Harwich is fairly small and all sights can be walked between. First runs 2 urban bus routes, the most useful of which is the 20/20A which runs every 30 minutes between Old Harwich and Parkeston Quay Ferry Terminal and also serves Parkeston Retail Park. Local trains bound for Manningtree also link the 3 rail stations (see Get Around/Rail) every hour. Driving a car around Harwich is easy - traffic is light and parking in the town centre is very cheap.
Local attractions include two lighthouses; the Electric Palace cinema, one of the oldest in Britain and now restored to its original state; the Redoubt fort, dating from the Napoleonic era; a lighthouse museum; a small beach; and of course ship-watching. Many attractions are open during the summer only.
Shopping in Harwich itself is extremely limited, although there are a number of art, antique and book stores. Nearby Dovercourt has a number of small supermarkets, mainstream high-street shops, banks and so on, while Parkeston has recently been given the 'kiss of life' and has a number of newly built stores to shop at, including Peacocks, Focus and Argos. Harwich has several supermarkets including Somerfield (Dovercourt High Street), Fiveways (Dovercourt), Morrisons (Parkeston) and Lidl (Parkeston) as well as a couple of Co-op convenience stores.
The Pier Hotel has a well-regarded restaurant specialising in, although not limited to, seafood. The Pier Cafe, opposite the hotel on the pier itself, is especially popular during the summer. Two recently-opened establishments have also become popular: the Ship Inn, serving modern British food, and Thai Up At The Quay, a Thai restaurant. A number of pubs also serve food, notably the New Bell Inn (lunchtimes only).
Getting to Harwich
The conurbation of Harwich, Dovercourt and Parkeston is served by 3 train stations. The largest is Harwich International, servicing the international ferry terminal, Parkeston village and Parkeston retail park. Dovercourt station is located just of Dovercourt High Street (the conurbation's main shopping area), and Harwich Town station is located in the heart of Old Harwich, within 5 minutes walk of the Ha'penny pier. There's an hourly local service between Harwich Town and Manningtree, calling at all stations, which usually then runs semi-fast to London Liverpool Street - expect journey times of around 100 minutes. Heading north to Ipswich and Norwich, change at Manningtree, cross via the underpass to Platform 3 and there's usually a connecting service waiting on the other side. From Harwich International there's also the DutchFlyer train which takes arriving and departing Stena Line passengers between the ferry terminal and London Liverpool Street. This train is usually more spacious (12 cars instead of 4) and is much faster than the local train. There is also a twice-daily service to Cambridge (via Ipswich) which connects with the Stena Line ferry service.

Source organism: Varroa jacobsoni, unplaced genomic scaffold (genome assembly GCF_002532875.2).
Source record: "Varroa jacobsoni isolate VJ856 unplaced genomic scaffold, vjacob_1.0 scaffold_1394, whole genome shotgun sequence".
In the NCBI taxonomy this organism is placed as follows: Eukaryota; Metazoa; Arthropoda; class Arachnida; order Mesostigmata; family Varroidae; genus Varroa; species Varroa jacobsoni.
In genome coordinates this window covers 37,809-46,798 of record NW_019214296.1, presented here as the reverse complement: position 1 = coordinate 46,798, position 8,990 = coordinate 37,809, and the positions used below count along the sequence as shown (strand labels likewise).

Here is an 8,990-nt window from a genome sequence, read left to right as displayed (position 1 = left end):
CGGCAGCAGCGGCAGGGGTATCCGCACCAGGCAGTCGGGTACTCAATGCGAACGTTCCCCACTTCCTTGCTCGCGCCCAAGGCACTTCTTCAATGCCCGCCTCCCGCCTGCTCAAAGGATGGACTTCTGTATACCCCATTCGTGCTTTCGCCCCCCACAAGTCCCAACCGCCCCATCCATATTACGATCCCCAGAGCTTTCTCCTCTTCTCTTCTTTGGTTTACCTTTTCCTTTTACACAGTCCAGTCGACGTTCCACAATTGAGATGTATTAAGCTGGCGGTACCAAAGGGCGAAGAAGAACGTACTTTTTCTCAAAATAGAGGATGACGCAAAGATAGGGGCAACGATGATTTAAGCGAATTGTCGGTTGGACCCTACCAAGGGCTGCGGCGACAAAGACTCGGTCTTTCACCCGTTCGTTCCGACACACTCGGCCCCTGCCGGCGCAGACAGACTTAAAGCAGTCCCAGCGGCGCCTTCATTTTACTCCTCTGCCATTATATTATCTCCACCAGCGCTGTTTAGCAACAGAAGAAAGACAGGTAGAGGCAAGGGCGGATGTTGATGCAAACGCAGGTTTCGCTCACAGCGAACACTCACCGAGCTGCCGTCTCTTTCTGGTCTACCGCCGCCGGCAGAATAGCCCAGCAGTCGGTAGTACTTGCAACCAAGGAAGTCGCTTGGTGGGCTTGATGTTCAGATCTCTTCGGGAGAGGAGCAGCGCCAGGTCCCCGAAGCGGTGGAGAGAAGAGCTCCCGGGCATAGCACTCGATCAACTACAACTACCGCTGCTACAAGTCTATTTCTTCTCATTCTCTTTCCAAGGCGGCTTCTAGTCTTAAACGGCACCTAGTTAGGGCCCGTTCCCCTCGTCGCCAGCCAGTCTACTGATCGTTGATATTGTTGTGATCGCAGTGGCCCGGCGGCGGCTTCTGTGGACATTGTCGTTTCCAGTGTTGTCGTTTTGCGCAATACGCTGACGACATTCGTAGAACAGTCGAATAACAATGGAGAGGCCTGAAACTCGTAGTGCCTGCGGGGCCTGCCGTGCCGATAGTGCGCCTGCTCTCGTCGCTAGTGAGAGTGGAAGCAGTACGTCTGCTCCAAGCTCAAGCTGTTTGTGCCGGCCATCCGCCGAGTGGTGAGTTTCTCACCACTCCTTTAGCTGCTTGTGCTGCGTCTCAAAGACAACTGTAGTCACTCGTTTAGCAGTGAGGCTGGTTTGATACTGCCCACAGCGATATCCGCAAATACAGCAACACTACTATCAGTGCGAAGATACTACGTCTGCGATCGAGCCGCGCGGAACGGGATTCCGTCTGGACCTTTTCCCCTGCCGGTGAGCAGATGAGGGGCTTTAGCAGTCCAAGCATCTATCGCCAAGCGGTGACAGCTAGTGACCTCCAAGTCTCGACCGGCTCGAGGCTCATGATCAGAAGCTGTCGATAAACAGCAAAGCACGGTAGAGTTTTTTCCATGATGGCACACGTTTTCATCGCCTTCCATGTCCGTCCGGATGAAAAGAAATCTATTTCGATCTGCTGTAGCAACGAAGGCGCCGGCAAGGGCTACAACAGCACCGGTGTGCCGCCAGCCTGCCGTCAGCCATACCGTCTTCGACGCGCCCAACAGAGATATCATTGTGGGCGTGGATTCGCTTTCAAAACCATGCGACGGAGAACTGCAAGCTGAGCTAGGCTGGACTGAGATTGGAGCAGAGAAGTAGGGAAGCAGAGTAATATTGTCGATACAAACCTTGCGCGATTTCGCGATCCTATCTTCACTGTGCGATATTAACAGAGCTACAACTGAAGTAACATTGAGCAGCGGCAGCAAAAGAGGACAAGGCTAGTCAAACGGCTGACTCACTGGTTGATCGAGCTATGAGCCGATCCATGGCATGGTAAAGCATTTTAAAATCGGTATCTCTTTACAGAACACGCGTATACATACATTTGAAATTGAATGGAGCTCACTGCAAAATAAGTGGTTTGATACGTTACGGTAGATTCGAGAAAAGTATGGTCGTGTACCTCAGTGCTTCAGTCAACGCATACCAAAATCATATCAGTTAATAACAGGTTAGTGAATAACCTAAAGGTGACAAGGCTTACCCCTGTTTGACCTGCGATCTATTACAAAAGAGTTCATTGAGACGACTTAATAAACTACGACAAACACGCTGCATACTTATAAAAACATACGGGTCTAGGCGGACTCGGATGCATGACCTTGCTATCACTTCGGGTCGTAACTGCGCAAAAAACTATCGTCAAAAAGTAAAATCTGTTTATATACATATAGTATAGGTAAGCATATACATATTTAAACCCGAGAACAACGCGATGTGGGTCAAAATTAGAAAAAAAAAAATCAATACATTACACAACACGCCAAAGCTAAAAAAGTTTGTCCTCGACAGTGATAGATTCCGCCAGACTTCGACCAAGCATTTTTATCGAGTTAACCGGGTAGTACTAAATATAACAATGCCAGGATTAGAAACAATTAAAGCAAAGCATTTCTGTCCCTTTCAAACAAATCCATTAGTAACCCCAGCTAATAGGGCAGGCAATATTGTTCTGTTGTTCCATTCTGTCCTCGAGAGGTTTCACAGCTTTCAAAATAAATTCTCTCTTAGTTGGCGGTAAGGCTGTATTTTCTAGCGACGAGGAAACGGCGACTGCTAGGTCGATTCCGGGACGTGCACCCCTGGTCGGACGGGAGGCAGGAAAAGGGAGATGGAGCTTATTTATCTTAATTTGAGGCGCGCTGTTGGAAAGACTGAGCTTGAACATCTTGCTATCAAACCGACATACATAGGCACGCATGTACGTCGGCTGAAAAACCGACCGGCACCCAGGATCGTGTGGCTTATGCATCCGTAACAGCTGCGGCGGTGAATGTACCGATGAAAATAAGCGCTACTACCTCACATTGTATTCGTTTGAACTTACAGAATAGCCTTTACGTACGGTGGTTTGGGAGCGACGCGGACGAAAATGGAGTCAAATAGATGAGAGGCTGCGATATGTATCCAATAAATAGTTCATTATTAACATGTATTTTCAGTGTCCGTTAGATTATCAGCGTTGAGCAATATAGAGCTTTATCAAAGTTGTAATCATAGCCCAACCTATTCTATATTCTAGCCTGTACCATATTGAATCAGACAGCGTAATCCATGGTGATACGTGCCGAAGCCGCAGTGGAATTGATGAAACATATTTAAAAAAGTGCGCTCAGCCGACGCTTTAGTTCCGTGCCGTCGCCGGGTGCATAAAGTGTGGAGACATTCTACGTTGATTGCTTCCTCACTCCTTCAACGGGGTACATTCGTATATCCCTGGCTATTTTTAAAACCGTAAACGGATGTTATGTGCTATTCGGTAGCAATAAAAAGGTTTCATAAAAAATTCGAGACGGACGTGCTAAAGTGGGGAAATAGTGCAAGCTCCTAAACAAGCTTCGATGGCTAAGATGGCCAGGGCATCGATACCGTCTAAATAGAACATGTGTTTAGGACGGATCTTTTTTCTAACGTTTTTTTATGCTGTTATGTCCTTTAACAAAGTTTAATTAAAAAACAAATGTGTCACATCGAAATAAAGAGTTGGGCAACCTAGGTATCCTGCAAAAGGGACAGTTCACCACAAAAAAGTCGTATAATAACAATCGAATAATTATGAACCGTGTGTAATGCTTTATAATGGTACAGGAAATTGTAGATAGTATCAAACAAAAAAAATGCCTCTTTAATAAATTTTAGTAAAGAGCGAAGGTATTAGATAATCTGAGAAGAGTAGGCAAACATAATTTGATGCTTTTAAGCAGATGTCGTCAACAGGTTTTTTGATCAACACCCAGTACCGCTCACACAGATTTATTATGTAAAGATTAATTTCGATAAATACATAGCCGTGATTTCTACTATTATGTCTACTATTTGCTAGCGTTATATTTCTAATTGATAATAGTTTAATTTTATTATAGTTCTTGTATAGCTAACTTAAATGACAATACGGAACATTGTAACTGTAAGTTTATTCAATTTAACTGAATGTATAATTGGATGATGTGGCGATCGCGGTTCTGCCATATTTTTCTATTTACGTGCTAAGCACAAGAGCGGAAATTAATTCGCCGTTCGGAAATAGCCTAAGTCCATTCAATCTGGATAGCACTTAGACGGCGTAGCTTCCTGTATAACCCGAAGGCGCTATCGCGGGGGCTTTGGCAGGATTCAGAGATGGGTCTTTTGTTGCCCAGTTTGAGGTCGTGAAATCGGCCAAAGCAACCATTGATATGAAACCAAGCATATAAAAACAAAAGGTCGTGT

The main route into Harwich is the A120 trunk road, which connects with the A12 at Colchester and the M11 at Stansted Airport. If coming from the Midlands along the A14, change to the A12 at Ipswich and then to the A120 at Colchester, or alternatively exit the A14 at Ipswich at take the A137 local road towards Manningtree and then take the B-roads towards Harwich - this way is more direct but slower as it uses narrow countryside roads.
Regional bus services terminate at Harwich Town Bus Station, opposite Harwich Town train station. There's 2 principal routes - services to Colchester run every 30 minutes and take approx. 1hr20minutes and services to Clacton run hourly and take just under 1 hour.